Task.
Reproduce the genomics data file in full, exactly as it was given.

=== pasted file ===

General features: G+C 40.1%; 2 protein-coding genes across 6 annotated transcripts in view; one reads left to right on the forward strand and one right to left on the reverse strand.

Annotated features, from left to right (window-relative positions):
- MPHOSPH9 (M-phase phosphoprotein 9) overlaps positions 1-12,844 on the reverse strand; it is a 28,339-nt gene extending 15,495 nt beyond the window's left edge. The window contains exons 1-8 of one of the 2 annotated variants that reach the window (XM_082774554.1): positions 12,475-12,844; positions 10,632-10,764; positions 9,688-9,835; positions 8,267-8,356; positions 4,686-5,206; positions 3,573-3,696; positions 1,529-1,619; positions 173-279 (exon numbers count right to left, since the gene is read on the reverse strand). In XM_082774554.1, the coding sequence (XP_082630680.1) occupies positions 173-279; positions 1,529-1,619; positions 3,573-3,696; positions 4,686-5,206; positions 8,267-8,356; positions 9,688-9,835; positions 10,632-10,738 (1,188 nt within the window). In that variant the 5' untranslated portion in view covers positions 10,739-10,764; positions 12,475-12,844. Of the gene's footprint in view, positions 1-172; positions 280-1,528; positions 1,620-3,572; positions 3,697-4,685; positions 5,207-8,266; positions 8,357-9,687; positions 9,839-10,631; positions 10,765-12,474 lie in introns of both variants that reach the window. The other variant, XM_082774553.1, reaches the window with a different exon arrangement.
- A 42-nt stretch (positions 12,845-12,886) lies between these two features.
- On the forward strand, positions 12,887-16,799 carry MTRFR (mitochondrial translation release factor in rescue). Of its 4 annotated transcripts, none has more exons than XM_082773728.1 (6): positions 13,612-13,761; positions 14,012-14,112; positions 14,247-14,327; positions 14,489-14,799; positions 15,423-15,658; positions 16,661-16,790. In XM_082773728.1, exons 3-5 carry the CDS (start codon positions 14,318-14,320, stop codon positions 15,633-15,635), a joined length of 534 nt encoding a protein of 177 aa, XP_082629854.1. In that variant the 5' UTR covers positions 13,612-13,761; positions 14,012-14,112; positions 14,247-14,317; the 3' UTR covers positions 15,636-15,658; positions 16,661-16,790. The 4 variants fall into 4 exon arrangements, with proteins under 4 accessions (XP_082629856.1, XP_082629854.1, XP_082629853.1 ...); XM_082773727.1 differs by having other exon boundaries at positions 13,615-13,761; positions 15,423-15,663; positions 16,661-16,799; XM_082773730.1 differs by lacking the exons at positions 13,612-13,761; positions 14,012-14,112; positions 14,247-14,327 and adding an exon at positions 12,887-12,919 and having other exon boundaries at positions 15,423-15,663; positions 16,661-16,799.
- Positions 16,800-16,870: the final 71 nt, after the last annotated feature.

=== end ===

General features: G+C 40.1%; 2 protein-coding genes across 6 annotated transcripts in view; one reads left to right on the forward strand and one right to left on the reverse strand.

Annotated features, from left to right (window-relative positions):
- MPHOSPH9 (M-phase phosphoprotein 9) overlaps positions 1-12,844 on the reverse strand; it is a 28,339-nt gene extending 15,495 nt beyond the window's left edge. The window contains exons 1-8 of one of the 2 annotated variants that reach the window (XM_082774554.1): positions 12,475-12,844; positions 10,632-10,764; positions 9,688-9,835; positions 8,267-8,356; positions 4,686-5,206; positions 3,573-3,696; positions 1,529-1,619; positions 173-279 (exon numbers count right to left, since the gene is read on the reverse strand). In XM_082774554.1, the coding sequence (XP_082630680.1) occupies positions 173-279; positions 1,529-1,619; positions 3,573-3,696; positions 4,686-5,206; positions 8,267-8,356; positions 9,688-9,835; positions 10,632-10,738 (1,188 nt within the window). In that variant the 5' untranslated portion in view covers positions 10,739-10,764; positions 12,475-12,844. Of the gene's footprint in view, positions 1-172; positions 280-1,528; positions 1,620-3,572; positions 3,697-4,685; positions 5,207-8,266; positions 8,357-9,687; positions 9,839-10,631; positions 10,765-12,474 lie in introns of both variants that reach the window. The other variant, XM_082774553.1, reaches the window with a different exon arrangement.
- A 42-nt stretch (positions 12,845-12,886) lies between these two features.
- On the forward strand, positions 12,887-16,799 carry MTRFR (mitochondrial translation release factor in rescue). Of its 4 annotated transcripts, none has more exons than XM_082773728.1 (6): positions 13,612-13,761; positions 14,012-14,112; positions 14,247-14,327; positions 14,489-14,799; positions 15,423-15,658; positions 16,661-16,790. In XM_082773728.1, exons 3-5 carry the CDS (start codon positions 14,318-14,320, stop codon positions 15,633-15,635), a joined length of 534 nt encoding a protein of 177 aa, XP_082629854.1. In that variant the 5' UTR covers positions 13,612-13,761; positions 14,012-14,112; positions 14,247-14,317; the 3' UTR covers positions 15,636-15,658; positions 16,661-16,790. The 4 variants fall into 4 exon arrangements, with proteins under 4 accessions (XP_082629856.1, XP_082629854.1, XP_082629853.1 ...); XM_082773727.1 differs by having other exon boundaries at positions 13,615-13,761; positions 15,423-15,663; positions 16,661-16,799; XM_082773730.1 differs by lacking the exons at positions 13,612-13,761; positions 14,012-14,112; positions 14,247-14,327 and adding an exon at positions 12,887-12,919 and having other exon boundaries at positions 15,423-15,663; positions 16,661-16,799.
- Positions 16,800-16,870: the final 71 nt, after the last annotated feature.